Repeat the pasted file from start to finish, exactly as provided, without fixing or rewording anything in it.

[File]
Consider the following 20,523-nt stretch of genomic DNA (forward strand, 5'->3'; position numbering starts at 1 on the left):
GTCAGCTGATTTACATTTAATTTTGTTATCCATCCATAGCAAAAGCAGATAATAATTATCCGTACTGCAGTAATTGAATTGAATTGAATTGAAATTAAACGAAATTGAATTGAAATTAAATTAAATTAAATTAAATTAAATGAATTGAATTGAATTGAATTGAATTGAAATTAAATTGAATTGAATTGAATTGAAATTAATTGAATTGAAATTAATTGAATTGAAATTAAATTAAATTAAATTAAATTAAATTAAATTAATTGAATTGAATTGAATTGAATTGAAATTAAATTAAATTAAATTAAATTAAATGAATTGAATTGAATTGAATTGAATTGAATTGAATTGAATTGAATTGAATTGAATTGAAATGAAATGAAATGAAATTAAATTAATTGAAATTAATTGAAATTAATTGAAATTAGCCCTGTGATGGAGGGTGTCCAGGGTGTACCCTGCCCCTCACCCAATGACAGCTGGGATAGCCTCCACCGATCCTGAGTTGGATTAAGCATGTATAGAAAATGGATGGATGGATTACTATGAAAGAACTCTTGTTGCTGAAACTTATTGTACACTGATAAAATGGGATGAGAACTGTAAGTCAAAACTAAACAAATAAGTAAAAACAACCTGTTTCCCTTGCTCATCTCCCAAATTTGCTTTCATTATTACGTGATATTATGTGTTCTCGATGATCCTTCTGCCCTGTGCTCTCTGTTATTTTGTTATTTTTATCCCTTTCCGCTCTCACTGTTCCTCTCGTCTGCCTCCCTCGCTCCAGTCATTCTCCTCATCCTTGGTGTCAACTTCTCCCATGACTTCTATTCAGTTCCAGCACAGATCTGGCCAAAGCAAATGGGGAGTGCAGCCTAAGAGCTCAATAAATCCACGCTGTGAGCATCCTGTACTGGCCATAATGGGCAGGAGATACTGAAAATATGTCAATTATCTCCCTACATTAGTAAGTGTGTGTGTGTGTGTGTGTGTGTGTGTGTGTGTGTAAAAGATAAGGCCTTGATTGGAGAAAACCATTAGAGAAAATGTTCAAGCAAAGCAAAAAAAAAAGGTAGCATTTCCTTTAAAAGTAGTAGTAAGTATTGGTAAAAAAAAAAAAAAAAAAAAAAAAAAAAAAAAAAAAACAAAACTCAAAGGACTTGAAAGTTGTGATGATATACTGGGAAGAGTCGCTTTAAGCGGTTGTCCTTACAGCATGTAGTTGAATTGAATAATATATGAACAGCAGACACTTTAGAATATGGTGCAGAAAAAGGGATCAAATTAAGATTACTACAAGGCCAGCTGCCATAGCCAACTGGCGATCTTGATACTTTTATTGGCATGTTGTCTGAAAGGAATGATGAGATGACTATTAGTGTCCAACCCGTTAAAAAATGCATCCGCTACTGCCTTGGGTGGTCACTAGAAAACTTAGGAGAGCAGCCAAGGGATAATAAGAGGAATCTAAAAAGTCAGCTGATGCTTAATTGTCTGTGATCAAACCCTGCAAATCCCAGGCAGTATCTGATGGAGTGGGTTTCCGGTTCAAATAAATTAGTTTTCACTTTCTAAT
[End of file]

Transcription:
Consider the following 20,523-nt stretch of genomic DNA (forward strand, 5'->3'; position numbering starts at 1 on the left):
GTCAGCTGATTTACATTTAATTTTGTTATCCATCCATAGCAAAAGCAGATAATAATTATCCGTACTGCAGTAATTGAATTGAATTGAATTGAAATTAAACGAAATTGAATTGAAATTAAATTAAATTAAATTAAATTAAATGAATTGAATTGAATTGAATTGAATTGAAATTAAATTGAATTGAATTGAATTGAAATTAATTGAATTGAAATTAATTGAATTGAAATTAAATTAAATTAAATTAAATTAAATTAAATTAATTGAATTGAATTGAATTGAATTGAAATTAAATTAAATTAAATTAAATTAAATGAATTGAATTGAATTGAATTGAATTGAATTGAATTGAATTGAATTGAATTGAATTGAAATGAAATGAAATGAAATTAAATTAATTGAAATTAATTGAAATTAATTGAAATTAGCCCTGTGATGGAGGGTGTCCAGGGTGTACCCTGCCCCTCACCCAATGACAGCTGGGATAGCCTCCACCGATCCTGAGTTGGATTAAGCATGTATAGAAAATGGATGGATGGATTACTATGAAAGAACTCTTGTTGCTGAAACTTATTGTACACTGATAAAATGGGATGAGAACTGTAAGTCAAAACTAAACAAATAAGTAAAAACAACCTGTTTCCCTTGCTCATCTCCCAAATTTGCTTTCATTATTACGTGATATTATGTGTTCTCGATGATCCTTCTGCCCTGTGCTCTCTGTTATTTTGTTATTTTTATCCCTTTCCGCTCTCACTGTTCCTCTCGTCTGCCTCCCTCGCTCCAGTCATTCTCCTCATCCTTGGTGTCAACTTCTCCCATGACTTCTATTCAGTTCCAGCACAGATCTGGCCAAAGCAAATGGGGAGTGCAGCCTAAGAGCTCAATAAATCCACGCTGTGAGCATCCTGTACTGGCCATAATGGGCAGGAGATACTGAAAATATGTCAATTATCTCCCTACATTAGTAAGTGTGTGTGTGTGTGTGTGTGTGTGTGTGTGTGTGTAAAAGATAAGGCCTTGATTGGAGAAAACCATTAGAGAAAATGTTCAAGCAAAGCAAAAAAAAAAGGTAGCATTTCCTTTAAAAGTAGTAGTAAGTATTGGTAAAAAAAAAAAAAAAAAAAAAAAAAAAAAAAAAAAAACAAAACTCAAAGGACTTGAAAGTTGTGATGATATACTGGGAAGAGTCGCTTTAAGCGGTTGTCCTTACAGCATGTAGTTGAATTGAATAATATATGAACAGCAGACACTTTAGAATATGGTGCAGAAAAAGGGATCAAATTAAGATTACTACAAGGCCAGCTGCCATAGCCAACTGGCGATCTTGATACTTTTATTGGCATGTTGTCTGAAAGGAATGATGAGATGACTATTAGTGTCCAACCCGTTAAAAAATGCATCCGCTACTGCCTTGGGTGGTCACTAGAAAACTTAGGAGAGCAGCCAAGGGATAATAAGAGGAATCTAAAAAGTCAGCTGATGCTTAATTGTCTGTGATCAAACCCTGCAAATCCCAGGCAGTATCTGATGGAGTGGGTTTCCGGTTCAAATAAATTAGTTTTCACTTTCTAAT